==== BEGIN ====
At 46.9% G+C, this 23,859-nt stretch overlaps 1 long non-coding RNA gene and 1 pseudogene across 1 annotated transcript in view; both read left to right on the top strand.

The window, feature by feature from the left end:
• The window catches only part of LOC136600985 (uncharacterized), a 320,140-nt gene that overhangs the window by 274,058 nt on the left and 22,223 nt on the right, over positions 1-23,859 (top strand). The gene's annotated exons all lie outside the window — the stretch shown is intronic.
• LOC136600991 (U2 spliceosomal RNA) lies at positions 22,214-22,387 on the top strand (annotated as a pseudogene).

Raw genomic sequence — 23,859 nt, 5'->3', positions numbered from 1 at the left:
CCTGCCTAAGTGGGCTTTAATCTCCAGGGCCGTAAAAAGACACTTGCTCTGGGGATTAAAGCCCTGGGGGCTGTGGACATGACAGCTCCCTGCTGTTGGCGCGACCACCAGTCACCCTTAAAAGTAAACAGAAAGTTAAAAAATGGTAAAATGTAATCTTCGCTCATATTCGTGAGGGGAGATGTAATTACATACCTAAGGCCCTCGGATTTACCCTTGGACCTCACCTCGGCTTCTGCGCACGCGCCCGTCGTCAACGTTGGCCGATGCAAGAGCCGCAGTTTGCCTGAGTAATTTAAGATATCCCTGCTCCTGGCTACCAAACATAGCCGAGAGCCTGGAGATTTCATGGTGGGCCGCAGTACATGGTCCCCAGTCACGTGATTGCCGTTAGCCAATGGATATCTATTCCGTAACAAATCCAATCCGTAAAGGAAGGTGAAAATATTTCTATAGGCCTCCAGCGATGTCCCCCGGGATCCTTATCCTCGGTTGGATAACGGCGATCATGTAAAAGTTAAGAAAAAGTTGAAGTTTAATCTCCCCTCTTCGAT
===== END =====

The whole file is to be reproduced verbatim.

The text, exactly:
At 46.9% G+C, this 23,859-nt stretch overlaps 1 long non-coding RNA gene and 1 pseudogene across 1 annotated transcript in view; both read left to right on the top strand.

The window, feature by feature from the left end:
• The window catches only part of LOC136600985 (uncharacterized), a 320,140-nt gene that overhangs the window by 274,058 nt on the left and 22,223 nt on the right, over positions 1-23,859 (top strand). The gene's annotated exons all lie outside the window — the stretch shown is intronic.
• LOC136600991 (U2 spliceosomal RNA) lies at positions 22,214-22,387 on the top strand (annotated as a pseudogene).

Raw genomic sequence — 23,859 nt, 5'->3', positions numbered from 1 at the left:
CCTGCCTAAGTGGGCTTTAATCTCCAGGGCCGTAAAAAGACACTTGCTCTGGGGATTAAAGCCCTGGGGGCTGTGGACATGACAGCTCCCTGCTGTTGGCGCGACCACCAGTCACCCTTAAAAGTAAACAGAAAGTTAAAAAATGGTAAAATGTAATCTTCGCTCATATTCGTGAGGGGAGATGTAATTACATACCTAAGGCCCTCGGATTTACCCTTGGACCTCACCTCGGCTTCTGCGCACGCGCCCGTCGTCAACGTTGGCCGATGCAAGAGCCGCAGTTTGCCTGAGTAATTTAAGATATCCCTGCTCCTGGCTACCAAACATAGCCGAGAGCCTGGAGATTTCATGGTGGGCCGCAGTACATGGTCCCCAGTCACGTGATTGCCGTTAGCCAATGGATATCTATTCCGTAACAAATCCAATCCGTAAAGGAAGGTGAAAATATTTCTATAGGCCTCCAGCGATGTCCCCCGGGATCCTTATCCTCGGTTGGATAACGGCGATCATGTAAAAGTTAAGAAAAAGTTGAAGTTTAATCTCCCCTCTTCGAT